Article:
Hurricane Matthew is looking very angry Friday morning as it moves west across the Caribbean Sea uncontested. No land masses to cross and no strong upper winds to weaken it. Intensity forecasting can be tricky, but as of Friday morning there is little to suggest that it will lose steam in the days ahead. It would not be surprising if it gets a little stronger before reaching the islands.
This tropical engine is running on all cylinders and there is plenty of jet fuel in its path in the form of hot water.
Parts of South America rarely get impacted by Tropical Systems, but Matthew is unique.
He is dumping 2- 4 inches of rain over Aruba, Bonaire, Curacao and northern Colombia. This could lead to flooding concerns.
Where is it headed?
The models remain consistent that Matthew will get pushed North as it slams into a wall of wind ( an Upper Low) coming out of the US. When exactly it will make the turn is what will dictate where Matthew will end up down the road.
There is a significant spread in where the turn will
occur and how fast Matthew will move afterwards. The ECMWF and
UKMET are on the eastern side of the guidance envelope and slower
than the other models, while the GFS and Canadian models are to the
left of the center of the guidance envelope and much faster. The
various consensus models split these differences in both track and
speed, and the new forecast track lies close to them. Overall, the
new track is a little south of the previous track through 48 hours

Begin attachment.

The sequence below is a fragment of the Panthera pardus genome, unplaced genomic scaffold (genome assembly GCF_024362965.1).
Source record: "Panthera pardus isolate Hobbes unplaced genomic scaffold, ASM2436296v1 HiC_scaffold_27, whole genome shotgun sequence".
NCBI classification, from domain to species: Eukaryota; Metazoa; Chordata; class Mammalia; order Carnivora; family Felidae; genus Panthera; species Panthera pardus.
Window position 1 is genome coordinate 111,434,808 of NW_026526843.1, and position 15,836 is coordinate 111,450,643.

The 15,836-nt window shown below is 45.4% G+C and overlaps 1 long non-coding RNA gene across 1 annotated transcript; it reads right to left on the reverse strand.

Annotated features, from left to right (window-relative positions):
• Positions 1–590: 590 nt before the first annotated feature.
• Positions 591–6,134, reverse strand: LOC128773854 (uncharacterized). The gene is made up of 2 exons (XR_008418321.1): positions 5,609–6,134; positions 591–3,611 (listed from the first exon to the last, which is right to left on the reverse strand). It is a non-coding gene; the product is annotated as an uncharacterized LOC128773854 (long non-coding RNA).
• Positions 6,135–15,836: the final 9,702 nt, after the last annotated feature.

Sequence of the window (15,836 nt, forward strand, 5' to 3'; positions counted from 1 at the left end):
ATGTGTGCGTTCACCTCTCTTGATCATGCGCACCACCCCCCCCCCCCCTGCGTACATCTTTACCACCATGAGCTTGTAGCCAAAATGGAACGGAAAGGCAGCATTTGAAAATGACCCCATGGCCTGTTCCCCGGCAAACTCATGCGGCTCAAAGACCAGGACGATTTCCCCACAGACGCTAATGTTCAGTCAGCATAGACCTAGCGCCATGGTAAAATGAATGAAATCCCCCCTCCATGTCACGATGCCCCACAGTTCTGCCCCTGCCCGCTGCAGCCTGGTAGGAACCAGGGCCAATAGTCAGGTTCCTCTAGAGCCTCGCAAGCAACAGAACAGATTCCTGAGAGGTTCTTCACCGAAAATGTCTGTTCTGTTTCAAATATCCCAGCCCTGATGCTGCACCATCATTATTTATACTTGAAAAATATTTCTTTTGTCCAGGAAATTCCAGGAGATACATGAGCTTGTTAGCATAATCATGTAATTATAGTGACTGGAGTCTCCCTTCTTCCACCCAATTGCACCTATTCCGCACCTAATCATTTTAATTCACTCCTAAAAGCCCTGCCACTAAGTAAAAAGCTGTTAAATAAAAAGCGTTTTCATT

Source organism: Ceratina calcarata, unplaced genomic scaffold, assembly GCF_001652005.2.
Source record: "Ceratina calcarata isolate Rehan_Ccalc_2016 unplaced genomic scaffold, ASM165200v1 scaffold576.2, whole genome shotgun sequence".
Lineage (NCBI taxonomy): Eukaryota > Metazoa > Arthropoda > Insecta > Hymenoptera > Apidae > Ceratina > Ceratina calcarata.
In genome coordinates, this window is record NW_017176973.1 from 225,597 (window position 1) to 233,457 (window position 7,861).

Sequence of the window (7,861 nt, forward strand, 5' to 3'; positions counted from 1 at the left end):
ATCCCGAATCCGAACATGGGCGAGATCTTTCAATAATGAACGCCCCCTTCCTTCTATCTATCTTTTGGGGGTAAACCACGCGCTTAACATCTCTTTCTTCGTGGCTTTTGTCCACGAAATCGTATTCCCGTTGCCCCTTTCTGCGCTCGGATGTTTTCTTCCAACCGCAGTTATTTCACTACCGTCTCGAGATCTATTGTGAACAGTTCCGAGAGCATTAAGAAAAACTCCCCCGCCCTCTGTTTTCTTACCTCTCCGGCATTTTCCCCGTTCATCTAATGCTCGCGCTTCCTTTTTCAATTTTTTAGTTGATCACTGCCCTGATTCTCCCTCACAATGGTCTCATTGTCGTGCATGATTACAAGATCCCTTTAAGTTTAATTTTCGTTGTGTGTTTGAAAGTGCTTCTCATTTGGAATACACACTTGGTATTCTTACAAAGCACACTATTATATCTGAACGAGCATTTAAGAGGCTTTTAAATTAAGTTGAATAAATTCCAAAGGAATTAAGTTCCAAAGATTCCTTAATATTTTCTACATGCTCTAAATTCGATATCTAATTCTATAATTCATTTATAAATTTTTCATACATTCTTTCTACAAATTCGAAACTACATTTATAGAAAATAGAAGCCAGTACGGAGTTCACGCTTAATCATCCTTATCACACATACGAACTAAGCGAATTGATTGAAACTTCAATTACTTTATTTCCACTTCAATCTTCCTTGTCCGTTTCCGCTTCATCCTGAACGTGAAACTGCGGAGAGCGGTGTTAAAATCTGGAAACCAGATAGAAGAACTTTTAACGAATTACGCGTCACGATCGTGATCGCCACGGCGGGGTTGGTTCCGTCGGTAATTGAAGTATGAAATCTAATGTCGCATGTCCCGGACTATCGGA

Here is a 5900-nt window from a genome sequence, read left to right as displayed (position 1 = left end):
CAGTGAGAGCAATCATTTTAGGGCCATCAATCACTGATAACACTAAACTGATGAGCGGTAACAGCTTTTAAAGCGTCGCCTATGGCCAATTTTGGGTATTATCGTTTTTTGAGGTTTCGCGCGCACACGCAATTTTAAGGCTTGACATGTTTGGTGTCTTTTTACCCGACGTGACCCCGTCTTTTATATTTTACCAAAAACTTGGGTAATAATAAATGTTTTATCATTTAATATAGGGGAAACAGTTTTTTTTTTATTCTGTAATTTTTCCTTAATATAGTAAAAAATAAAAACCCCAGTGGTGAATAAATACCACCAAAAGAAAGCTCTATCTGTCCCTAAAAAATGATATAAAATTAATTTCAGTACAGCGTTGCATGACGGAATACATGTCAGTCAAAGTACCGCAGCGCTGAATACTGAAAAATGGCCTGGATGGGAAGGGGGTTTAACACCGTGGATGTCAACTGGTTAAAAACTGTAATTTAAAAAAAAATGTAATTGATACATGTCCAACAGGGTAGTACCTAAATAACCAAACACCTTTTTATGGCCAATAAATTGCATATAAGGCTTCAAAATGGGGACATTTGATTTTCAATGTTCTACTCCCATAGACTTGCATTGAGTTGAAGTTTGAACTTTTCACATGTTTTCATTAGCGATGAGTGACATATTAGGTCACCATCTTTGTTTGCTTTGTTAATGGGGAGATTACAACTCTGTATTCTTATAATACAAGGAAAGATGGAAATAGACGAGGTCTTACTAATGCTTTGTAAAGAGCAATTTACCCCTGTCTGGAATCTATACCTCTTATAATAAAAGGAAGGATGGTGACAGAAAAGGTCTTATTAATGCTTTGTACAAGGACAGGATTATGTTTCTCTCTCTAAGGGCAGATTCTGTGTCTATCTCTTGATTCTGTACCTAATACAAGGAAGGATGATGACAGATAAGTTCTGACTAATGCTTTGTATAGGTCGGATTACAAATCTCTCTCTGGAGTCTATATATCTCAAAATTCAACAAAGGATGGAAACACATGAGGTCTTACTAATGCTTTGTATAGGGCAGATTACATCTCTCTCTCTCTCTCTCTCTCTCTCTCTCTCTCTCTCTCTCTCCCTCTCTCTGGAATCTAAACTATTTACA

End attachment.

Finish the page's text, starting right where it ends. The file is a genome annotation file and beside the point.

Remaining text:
and a little west of the previous track from 72-120 hours.
The official Cone:
After careful consideration, this what the cone of concern looks like. Keep in mind tropical systems do not travel in a straight line and the system could be anywhere inside the cone.
It will be accompanied with heavy rain and a storm surge that will lead to flooding, land and mudslides. This is a dangerous situation.
Haiti may also see some big downpours and gusty winds as it will be in the northeastern quadrant of the storm, an area that can produce isolated tornadoes as well.
Once it leaves Jamaica, it will traverse over Eastern Cuba and eventually aim for the Bahamas.
Everyone covered in the forecast cone should be getting ready for a serious impact.
From the latest model runs and the official forecast cone, it looks like a close shave for us. I would NOT let my guard down with such a powerful storm nearby. All it takes is for the upper low to slow down and delay the turn of Matthew, and we could be in its sights.
Regardless, if nothing changes, we may see a glancing blown the form of choppy seas, breezy conditions, and some on and off stormy weather. DO NOT let your guard down. Stay tuned just in case Matthew makes a South Florida call.